the Taste of Things

February 16, 202480/1005 min
Juliette Binoche, Benoît Magimel, Emmanuel Salinger
Written by
Marcel Rouff ( novel ). Anh Hung Tran ( screenplay)
Directed by
Anh Hung Tran
Run Time
2h 15min
Release Date
February 16th, 2024
Overall Score
Rating Summary

Fifteen minutes into Anh Hung Tran’s film, The Taste of Things, you’ll simply regret it if you came hungry. As a people, I think it is safe to say we love to watch meals being expertly prepared and cooked, at least judging from the number of cooking shows currently streaming. I have never claimed to be a good cook; I can get by and cook some things, but I lack the patience to create things in the kitchen, like the works of art some can do. That didn’t stop me from feeling differently after watching the Taste of Things,’as this movie inspired me to want to learn cooking. Will it do the same for you?

Somewhere in the French countryside, there sits a manor owned by the ‘Napoleon of the culinary art,’ a man named Dobin (Benoît Magimel). With him is his beloved cook named Eugénie (Juliette Binoche), and together they make beautiful music in the kitchen. The love for cooking and food isn’t the only thing that Eugénie and Dobin share; there is also a deep love for each other. There is a paradise feel to it all, but every paradise has a darkness, and in this case, it is the fainting spells that plague Eugénie. They come without notice, and while Eugénie plays them off, Dobin senses there must be a health reason for why she is fainting. Nonetheless, they can’t keep Eugénie out of the kitchen, as she and Dobin will entrance you with the magic they create in the kitchen.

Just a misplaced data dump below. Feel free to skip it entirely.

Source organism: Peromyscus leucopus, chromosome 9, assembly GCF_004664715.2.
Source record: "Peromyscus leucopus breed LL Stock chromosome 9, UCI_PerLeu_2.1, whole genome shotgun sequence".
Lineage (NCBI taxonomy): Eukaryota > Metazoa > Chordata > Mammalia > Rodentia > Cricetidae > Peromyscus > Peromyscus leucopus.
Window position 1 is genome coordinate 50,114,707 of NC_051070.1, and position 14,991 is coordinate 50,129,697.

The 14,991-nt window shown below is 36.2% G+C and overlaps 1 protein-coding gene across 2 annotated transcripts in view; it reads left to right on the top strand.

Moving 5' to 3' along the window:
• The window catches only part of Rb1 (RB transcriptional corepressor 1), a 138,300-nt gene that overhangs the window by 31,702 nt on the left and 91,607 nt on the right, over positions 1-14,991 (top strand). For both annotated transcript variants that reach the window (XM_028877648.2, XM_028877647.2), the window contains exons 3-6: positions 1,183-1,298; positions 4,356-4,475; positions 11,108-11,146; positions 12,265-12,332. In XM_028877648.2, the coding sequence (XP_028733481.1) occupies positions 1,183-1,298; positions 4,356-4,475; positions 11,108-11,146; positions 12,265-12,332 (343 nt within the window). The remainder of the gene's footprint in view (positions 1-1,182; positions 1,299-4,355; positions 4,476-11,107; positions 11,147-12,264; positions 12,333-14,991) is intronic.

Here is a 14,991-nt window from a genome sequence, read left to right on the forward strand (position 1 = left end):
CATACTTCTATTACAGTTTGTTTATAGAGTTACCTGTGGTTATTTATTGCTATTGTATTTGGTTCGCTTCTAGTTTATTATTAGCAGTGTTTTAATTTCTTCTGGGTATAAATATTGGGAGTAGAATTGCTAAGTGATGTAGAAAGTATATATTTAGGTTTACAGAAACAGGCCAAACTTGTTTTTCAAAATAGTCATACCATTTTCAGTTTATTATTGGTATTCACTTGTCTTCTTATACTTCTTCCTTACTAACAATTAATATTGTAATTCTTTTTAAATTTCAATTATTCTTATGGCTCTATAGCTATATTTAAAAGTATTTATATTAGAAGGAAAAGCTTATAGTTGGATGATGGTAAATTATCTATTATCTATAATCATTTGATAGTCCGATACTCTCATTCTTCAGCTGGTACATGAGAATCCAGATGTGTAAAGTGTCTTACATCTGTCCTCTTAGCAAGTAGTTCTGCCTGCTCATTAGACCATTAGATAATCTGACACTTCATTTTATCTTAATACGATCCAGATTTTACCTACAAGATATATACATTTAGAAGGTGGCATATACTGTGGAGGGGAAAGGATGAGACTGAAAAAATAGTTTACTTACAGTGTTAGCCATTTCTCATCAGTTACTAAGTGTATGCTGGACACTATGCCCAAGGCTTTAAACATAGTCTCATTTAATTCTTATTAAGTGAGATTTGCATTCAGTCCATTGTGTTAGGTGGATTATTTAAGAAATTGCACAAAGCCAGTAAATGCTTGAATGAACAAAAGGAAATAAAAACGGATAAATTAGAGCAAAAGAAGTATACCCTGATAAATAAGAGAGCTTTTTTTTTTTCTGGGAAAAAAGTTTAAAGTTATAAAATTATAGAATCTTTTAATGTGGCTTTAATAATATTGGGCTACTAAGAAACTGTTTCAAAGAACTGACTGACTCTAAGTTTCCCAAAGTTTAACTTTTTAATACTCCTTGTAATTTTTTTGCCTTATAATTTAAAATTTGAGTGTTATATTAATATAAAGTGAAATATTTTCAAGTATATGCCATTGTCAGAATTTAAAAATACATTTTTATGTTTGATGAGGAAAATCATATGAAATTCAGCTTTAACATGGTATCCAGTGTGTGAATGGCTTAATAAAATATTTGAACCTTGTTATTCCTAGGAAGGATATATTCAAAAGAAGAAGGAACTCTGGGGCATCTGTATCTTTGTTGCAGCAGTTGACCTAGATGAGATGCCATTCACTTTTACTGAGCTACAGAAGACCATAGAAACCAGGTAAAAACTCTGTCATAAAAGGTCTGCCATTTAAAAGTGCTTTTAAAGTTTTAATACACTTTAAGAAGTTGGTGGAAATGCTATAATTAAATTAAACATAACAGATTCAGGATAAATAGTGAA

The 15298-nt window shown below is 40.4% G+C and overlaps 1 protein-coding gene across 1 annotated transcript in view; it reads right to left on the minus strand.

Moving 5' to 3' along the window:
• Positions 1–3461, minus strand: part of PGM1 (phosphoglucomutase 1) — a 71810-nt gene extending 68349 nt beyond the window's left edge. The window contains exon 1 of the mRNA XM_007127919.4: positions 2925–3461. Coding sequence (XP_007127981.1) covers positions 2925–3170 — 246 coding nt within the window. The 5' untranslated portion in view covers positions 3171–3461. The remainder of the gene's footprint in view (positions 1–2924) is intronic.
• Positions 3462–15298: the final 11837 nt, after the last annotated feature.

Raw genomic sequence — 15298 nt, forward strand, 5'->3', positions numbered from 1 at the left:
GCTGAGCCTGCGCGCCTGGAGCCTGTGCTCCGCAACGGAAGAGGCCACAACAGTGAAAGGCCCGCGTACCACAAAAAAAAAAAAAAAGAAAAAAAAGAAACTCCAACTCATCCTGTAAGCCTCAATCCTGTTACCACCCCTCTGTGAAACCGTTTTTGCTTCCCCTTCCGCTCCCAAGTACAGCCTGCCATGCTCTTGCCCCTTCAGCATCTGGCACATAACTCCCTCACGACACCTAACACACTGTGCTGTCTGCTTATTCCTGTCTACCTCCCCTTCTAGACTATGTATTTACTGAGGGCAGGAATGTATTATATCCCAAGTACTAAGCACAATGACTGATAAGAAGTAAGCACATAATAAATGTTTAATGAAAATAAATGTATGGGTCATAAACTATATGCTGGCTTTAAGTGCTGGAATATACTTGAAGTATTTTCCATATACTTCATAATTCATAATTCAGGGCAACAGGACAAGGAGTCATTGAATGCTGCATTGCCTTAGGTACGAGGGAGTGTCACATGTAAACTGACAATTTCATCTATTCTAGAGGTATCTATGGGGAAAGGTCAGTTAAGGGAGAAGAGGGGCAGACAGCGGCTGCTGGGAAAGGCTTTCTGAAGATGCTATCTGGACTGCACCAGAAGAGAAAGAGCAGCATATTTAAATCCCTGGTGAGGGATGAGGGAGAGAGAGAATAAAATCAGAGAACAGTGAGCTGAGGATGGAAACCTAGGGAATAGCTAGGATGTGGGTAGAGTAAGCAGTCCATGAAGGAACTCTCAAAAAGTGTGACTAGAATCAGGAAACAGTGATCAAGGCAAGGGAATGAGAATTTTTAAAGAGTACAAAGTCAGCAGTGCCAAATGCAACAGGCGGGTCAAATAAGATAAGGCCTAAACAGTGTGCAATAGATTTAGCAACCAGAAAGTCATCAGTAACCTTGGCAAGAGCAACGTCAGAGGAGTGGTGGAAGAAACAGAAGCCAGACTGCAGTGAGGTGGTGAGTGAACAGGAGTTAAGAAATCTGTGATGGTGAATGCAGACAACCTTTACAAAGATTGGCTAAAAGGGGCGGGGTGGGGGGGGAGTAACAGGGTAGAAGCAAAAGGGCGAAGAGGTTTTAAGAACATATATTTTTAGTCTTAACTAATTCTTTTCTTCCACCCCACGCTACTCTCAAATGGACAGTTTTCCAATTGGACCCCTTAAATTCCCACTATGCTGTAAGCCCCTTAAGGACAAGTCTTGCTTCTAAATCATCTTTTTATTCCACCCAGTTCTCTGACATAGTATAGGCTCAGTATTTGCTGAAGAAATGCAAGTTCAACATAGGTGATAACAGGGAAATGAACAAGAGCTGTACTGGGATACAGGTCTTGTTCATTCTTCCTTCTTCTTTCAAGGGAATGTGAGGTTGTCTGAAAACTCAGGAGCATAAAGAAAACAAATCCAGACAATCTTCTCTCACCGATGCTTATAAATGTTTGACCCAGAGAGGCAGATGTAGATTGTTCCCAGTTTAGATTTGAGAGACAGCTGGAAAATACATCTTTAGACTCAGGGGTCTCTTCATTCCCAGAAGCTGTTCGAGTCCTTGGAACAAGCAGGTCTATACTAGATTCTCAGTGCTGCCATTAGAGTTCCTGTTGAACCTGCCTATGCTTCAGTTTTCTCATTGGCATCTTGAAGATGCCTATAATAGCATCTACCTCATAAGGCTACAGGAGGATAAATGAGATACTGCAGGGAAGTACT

From its dreamlike opening half-hour, the table is set on what you are going to get. Anh Hung Tran takes us through that opening with hardly a word spoken and very few cuts, as you flow through the kitchen, watching the emergence of a feast being created. Based on the novel by Marcel Rouff, Anh Hung Tran will intoxicate you, both visually and audibly, as they take a patient look at the process of cooking. There is almost a musical feel to what we are seeing, as each person in the kitchen moves with a certain grace, and the sounds of the kitchen work as a score for them. It is all incredibly seductive, especially for all the food lovers out there, as the Taste of Things serves the perfect dish.

I loved how much the Taste of Things romanticizes this particular process, and while some might have wanted sharper focus, I would rather live in this visually stunning world about the art and culture of cooking. The cast is fantastic, and as much as I can praise the work of Magimel, it is the great Binoche that makes this the perfect meal. This film sizzles, and it is a joy to watch a film so simple yet so tasty, as you will want to devour every bit of this peaceful conception of life served up so brilliantly. This movie will awaken all your senses and leave you very satisfied, yet craving so much more.

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